Monday, January 29, 2024

I pray through to Vic-tray, with Phil's hand on my butt

When I was growing up in the Nazarene Church,  most church services ended with an altar call: an invitation (or exhortation) to come down to the front of the sanctuary, kneel at the long, low wooden rail, and Pray Through to Victory (all preachers had a Southern accent, so they said "Victray). 

 It was similar to Catholic confession, with no priest: you asked God to forgive all the sins you could think of, and if He decided to, you became a Christian or got saved (from an eternity in hell).

Praying through to Victray  wasn't easy -- you had to work, sobbing and begging and moaning, for at least ten minutes, sometimes more.  And afterwards, the most trivial of sins -- an angry word, a lustful thought, a glance at the Sunday newspaper -- would negate your salvation, so you'd have to start all over again.  It was not unusual to go down several times a year, and some especially sensitive types went down at almost every service.

Usually just adults went down -- kids were excused, and teens had regular invitations to "bow your head right here and ask God to forgive you" in Sunday School (just before the morning service) and NYPS (just before the evening service), so we were usually saved by the time the altar call came around.

But in ninth grade, the first year that I was officially a teenager, I discovered a benefit to going down to the altar (other than the not going to hell thing).

Praying Through  was such hard work that you needed someone by your side, entreating God on your behalf.  So whenever you went to the altar, Christians of the same sex rushed down to help.  Two, three, or even more, depending on your popularity.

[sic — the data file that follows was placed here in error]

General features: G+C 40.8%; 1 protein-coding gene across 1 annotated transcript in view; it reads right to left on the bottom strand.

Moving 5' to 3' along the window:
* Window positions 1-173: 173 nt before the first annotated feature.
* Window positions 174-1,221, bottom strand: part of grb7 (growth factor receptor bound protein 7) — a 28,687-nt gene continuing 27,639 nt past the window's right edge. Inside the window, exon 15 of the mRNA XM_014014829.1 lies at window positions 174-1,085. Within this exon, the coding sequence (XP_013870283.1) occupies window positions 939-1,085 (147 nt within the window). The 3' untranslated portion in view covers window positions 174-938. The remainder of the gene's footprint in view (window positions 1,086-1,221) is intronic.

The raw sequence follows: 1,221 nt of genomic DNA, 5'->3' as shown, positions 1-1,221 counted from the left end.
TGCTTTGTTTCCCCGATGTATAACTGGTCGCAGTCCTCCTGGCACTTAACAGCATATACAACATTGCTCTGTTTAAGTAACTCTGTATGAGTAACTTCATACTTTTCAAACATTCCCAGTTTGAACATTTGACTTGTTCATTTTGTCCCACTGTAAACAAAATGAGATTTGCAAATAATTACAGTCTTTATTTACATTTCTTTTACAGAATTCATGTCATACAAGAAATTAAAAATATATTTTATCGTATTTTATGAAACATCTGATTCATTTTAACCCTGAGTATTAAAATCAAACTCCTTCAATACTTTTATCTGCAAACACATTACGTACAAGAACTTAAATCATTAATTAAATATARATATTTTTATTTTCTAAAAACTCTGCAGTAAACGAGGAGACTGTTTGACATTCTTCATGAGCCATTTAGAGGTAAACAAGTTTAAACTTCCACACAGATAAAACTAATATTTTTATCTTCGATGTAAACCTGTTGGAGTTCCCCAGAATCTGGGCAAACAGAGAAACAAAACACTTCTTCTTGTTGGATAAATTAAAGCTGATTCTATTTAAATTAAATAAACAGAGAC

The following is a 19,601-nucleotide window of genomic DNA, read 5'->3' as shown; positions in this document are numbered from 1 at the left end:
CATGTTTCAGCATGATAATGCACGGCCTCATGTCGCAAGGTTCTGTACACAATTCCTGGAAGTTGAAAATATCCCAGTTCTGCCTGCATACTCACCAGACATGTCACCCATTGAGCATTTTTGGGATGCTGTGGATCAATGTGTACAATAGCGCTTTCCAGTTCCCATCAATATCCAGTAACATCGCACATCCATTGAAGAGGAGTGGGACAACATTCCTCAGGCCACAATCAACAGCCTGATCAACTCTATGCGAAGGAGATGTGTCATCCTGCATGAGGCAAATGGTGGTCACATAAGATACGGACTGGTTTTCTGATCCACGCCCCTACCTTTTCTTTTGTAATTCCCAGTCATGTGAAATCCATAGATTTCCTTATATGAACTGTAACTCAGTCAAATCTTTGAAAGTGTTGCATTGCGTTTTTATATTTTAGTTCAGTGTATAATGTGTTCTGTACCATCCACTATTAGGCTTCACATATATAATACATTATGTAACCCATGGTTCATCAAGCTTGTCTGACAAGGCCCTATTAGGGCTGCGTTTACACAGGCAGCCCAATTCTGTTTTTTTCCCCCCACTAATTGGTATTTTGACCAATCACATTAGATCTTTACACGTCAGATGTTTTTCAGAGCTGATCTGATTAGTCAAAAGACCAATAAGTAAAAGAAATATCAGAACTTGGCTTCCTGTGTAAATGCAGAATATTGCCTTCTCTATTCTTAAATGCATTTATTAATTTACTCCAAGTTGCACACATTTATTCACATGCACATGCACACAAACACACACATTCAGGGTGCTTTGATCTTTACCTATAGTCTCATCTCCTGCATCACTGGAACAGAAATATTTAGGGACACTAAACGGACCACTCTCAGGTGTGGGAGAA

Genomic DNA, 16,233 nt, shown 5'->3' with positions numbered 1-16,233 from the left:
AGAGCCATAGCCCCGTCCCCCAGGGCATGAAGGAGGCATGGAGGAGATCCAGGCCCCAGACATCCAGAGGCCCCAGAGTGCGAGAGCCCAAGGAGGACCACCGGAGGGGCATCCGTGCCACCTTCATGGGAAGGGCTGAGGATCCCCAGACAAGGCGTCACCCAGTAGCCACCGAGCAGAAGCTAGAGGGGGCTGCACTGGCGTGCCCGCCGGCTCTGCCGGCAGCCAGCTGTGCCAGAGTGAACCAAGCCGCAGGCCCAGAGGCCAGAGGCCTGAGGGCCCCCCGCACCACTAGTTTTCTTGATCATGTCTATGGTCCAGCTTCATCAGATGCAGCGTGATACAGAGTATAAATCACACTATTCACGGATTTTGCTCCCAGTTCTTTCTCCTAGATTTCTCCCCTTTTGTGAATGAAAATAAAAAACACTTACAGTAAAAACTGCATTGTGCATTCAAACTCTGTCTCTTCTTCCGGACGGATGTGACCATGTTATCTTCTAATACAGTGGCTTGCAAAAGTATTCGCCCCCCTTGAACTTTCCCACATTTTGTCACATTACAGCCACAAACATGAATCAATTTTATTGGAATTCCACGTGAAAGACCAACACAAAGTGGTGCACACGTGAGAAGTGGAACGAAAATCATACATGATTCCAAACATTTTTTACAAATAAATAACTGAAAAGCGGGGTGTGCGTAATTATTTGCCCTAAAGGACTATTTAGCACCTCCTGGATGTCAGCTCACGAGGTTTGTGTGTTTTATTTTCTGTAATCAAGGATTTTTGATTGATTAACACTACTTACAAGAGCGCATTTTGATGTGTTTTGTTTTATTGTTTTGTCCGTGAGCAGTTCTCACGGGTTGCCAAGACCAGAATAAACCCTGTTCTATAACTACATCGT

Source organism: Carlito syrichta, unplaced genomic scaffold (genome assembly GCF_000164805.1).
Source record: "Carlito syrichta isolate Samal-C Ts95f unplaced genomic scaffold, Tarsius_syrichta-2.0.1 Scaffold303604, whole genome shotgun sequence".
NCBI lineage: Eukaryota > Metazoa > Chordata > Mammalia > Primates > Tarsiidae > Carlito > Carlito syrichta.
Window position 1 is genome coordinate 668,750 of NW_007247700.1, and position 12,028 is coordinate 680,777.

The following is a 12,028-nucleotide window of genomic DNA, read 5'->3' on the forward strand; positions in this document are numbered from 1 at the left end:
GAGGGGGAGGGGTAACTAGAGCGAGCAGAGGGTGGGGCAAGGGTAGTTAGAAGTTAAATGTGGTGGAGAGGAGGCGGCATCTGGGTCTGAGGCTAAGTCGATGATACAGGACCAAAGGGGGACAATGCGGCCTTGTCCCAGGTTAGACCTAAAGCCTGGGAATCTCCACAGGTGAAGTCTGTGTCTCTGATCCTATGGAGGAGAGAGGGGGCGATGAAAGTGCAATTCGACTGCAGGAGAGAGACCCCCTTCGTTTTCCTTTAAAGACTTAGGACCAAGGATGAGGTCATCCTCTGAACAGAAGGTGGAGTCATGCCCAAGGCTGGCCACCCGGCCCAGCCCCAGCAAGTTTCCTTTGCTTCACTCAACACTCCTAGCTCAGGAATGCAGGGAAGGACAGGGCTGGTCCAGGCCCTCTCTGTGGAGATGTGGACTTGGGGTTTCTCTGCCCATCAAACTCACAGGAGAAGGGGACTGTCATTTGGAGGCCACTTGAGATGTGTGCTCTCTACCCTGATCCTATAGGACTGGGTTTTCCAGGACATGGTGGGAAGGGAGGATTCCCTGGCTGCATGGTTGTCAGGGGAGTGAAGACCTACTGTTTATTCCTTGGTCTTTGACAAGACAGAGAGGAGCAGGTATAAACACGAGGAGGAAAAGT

They pressed against you, hugging and holding, arms around waists and shoulders, even pressed on your butt as if trying to push you into heaven, and when you successfully Prayed Through, you became a single mass, bear-hugging and back-slapping and pressing together.  During those moments, I felt a lifetime's worth of hard muscle, and sometimes even private parts pressed surreptitiously against me.

Going down to the altar allowed me to get hugged, held, and caressed by the preacher, the preacher's son, my Sunday school teacher  and lots of other cute boys and men.

And the next service, if I was still saved, I had carte blanche to go down and touch, hold, hug, and fondle any guy I liked.

The full story is on RG Beefcake and Boyfriends 


  1. I was like, wait, rural Iowa had rap in 1974? Then I realized of course they did: Anachronisms are trouble with a capital T and that rhymes with P and that stands for pool.

  2. "Rap" was 1970s slang for having a serious conversation, used mostly by adults talking to kids: "Let's rap about drugs."

  3. I grew up in the Church of the Nazarene and I’m now almost 63. Being a Nazarene, I thought I was going to go to hell if I acted on my gay impulses. So, I got married and did all the straight stuff, it didn’t work, and finally at age 52 I finally accepted myself as being gay and came out. I’m now married to a man and I’m 100% Out, both at work and in my personal life with friends and family.

    1. Thanks for sharing. I never felt any guilt, maybe because no preacher mentioned "homa-sekshuls" until I was in high school and already rebelling against a lot of church rules. So, did you stay in the Nazarene Church?



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